Phil Cook of Euroclad explains how his company is reacting to rapid changes in the market, and why metal cladding is on the up and up.

Founded in Cardiff in 1981, Euroclad has become the UK’s largest independent supplier of profiled steel and aluminium building envelopes. It has 220 employees and turned over £32m last year from roofing and cladding. Focusing on the cladding side of the business, managing director Phil Cook tells us about rapid changes in the industry, product development and some of the high-tech projects he has worked on.

Q: Describe your market

A: Metal cladding has undergone a transformation in the past 10 years. In the eighties and nineties, the market was mainly for industrial buildings. Since then it’s moved into schools, hospitals, leisure, retail and residential – and the increase has been dramatic. The speculative building market has declined. So it’s lucky that the market is expanding elsewhere.

The transition from traditional to metal-clad buildings has come about on the back of the 1991-92 recession, when the total cladding market dropped 60%. Many quite traditional architects left the industry. But the new architects coming through in the nineties weren’t so restrictive. They understood the thermal, airtightness and acoustic benefits of metal. It’s also flexible, demountable and can be easily recycled.

Metal cladding for leisure centres is commonplace now and residential developments are coming along too. This wouldn’t have been the case 10 years ago. Before the recession, our turnover was £16m so we’ve come a long way.

Q: Is it a competitive market?

A: Extremely – it keeps me occupied 12 hours a day. Direct competitors in the metal cladding and single-ply membrane makers include Corus and Kingspan. But other envelope materials, such as slates and blocks, are still significant competition.

Q: Which products are doing well?

A: All our products are buoyant, particularly in the UK, because of speed of construction, aesthetic appeal and the Building Regulations.

There’s an increasing interest in natural materials, such as stainless steel, zinc, copper, anodic aluminium and titanium. These plain metal finishes are in contrast to painted aluminium or steel.

Our trapezoidal and sinusoidal profiled, built-up systems are also becoming more popular, because they have a low carbon footprint when compared with composite panels. They’re a particularly popular choice for big sheds. Marketed as Elite Systems, they contain mineral wool kept apart by metal spacers, rather than foam, which we don’t use because it contains greenhouse gases and has higher embodied energy.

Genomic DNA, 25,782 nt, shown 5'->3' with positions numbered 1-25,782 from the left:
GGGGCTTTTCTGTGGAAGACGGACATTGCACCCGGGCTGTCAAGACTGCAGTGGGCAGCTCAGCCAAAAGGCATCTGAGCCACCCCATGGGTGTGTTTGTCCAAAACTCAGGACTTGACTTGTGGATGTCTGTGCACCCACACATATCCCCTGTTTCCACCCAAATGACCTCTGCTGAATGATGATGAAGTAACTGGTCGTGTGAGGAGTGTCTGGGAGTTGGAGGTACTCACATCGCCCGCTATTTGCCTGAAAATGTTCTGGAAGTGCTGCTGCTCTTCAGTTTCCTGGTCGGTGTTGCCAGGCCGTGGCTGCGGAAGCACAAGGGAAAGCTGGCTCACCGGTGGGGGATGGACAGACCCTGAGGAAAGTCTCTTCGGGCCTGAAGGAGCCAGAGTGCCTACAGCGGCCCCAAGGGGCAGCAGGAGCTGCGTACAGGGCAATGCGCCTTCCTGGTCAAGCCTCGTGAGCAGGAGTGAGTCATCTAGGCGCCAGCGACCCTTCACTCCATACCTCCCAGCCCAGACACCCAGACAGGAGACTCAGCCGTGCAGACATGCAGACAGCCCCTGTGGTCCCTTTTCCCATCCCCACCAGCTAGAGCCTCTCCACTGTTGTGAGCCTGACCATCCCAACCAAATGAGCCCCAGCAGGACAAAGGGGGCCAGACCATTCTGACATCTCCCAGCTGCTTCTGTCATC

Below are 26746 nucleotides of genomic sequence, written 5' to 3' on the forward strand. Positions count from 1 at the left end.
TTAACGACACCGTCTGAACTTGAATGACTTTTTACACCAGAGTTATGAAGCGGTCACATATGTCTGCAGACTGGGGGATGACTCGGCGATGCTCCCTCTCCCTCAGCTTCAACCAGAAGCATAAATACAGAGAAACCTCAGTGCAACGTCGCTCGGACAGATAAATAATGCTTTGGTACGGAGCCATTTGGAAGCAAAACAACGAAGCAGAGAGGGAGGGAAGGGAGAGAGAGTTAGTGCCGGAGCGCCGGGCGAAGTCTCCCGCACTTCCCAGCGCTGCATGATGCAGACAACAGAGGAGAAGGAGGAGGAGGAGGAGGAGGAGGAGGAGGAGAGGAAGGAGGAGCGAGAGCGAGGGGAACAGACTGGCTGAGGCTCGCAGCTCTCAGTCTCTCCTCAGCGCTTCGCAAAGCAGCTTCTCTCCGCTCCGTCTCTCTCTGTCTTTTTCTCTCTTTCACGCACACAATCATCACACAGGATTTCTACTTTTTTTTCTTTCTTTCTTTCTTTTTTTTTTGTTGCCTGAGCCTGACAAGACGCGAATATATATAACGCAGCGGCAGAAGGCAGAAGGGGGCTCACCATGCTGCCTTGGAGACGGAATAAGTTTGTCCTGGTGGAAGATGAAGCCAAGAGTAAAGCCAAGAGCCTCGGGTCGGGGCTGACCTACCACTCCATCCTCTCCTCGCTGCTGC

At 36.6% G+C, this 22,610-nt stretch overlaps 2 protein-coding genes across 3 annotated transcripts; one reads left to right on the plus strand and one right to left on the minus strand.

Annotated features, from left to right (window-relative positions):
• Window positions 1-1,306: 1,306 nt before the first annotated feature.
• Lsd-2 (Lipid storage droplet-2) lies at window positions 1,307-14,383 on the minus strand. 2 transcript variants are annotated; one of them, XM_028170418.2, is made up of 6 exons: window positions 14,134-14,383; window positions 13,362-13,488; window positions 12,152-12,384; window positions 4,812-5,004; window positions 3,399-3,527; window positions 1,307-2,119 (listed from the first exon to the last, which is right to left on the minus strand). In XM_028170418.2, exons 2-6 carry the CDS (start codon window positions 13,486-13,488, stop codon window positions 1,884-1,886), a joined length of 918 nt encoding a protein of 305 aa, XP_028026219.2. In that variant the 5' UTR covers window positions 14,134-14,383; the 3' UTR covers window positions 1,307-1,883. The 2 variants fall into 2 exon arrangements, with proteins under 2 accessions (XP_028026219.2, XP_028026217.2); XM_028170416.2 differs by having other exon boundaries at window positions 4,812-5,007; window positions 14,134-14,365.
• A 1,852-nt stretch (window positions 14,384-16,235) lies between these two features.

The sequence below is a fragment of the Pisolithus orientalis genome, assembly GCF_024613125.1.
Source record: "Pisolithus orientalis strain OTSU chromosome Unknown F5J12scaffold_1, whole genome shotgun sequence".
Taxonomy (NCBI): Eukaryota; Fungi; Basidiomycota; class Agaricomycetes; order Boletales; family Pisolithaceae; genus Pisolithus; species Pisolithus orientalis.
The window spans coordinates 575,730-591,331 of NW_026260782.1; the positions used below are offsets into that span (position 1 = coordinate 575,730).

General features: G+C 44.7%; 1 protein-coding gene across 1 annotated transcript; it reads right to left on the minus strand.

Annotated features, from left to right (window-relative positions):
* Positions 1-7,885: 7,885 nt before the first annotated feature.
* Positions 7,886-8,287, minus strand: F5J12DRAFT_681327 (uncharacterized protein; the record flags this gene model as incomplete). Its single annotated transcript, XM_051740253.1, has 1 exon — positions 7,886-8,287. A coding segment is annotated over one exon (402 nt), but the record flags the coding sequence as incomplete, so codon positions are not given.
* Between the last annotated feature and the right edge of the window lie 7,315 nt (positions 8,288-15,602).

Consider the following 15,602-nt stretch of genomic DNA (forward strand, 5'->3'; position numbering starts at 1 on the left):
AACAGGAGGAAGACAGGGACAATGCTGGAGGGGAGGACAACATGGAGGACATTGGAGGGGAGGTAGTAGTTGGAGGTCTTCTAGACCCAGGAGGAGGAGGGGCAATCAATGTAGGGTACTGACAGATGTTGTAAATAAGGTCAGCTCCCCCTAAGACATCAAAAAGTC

Our other significant range comes under the banner of Linear Systems and includes rainscreens and other facades.

It’s hard to break down our products into anything more specific because usually an architect will come to us, say that it wants to use metal and set several parameters relating, for example, to fire. Then we go away and help design something around these requirements.

Q: In which high-profile jobs have your products been used?

A: Manchester Civil Justice Centre is a high-tech example. We supplied 8,000m2 of metal rainscreen facade. The building is hugely tall, avant-garde and so complex that it looks like something a six-year-old might have built with Lego. We have also been involved with the O2 stadium. The cladding for this is curved in two planes so it has complex geometry. We built it with 95 5m long prefabricated sections of facade from aluminium and composite materials.

No two sections are the same.

Another project of note is Cardiff’s Millennium Centre. It looks a bit like a large slug so we used our roofing, as well as cladding, products and merged the roof and walls into one continuous skin.

Q: Who has the most input into specification?

A: Architects have most input, followed by contractors. In the main, if our products are specified by name, contractors will stick to them. They know our lead times are relatively short – usually between overnight and three weeks – and that we’re competitively priced, so they have no incentive to change.

Q: What factors are having the biggest impact on product development and the sector as a whole?

A: Sustainability, recyclability, thermal performance, reducing carbon footprints – these factors all affect our products, although I don’t think anything can ever have a zero-carbon footprint.

The sector as a whole, though? God knows. A year ago I’d have said it was the move towards metal cladding in residential buildings. But the Building Regulations have already done their bit towards this. Recent changes have only assisted the growth in metal systems.